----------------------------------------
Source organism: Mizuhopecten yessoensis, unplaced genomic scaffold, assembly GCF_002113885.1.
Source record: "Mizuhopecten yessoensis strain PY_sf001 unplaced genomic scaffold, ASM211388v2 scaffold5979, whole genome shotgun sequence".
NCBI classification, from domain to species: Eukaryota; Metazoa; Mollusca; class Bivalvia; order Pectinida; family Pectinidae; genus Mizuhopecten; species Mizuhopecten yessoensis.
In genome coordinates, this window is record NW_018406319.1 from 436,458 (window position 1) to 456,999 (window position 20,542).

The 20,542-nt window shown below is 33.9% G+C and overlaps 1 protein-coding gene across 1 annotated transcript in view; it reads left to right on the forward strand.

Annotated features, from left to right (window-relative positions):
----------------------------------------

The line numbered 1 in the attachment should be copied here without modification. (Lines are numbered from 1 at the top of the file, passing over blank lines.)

Source organism: Mizuhopecten yessoensis, unplaced genomic scaffold, assembly GCF_002113885.1.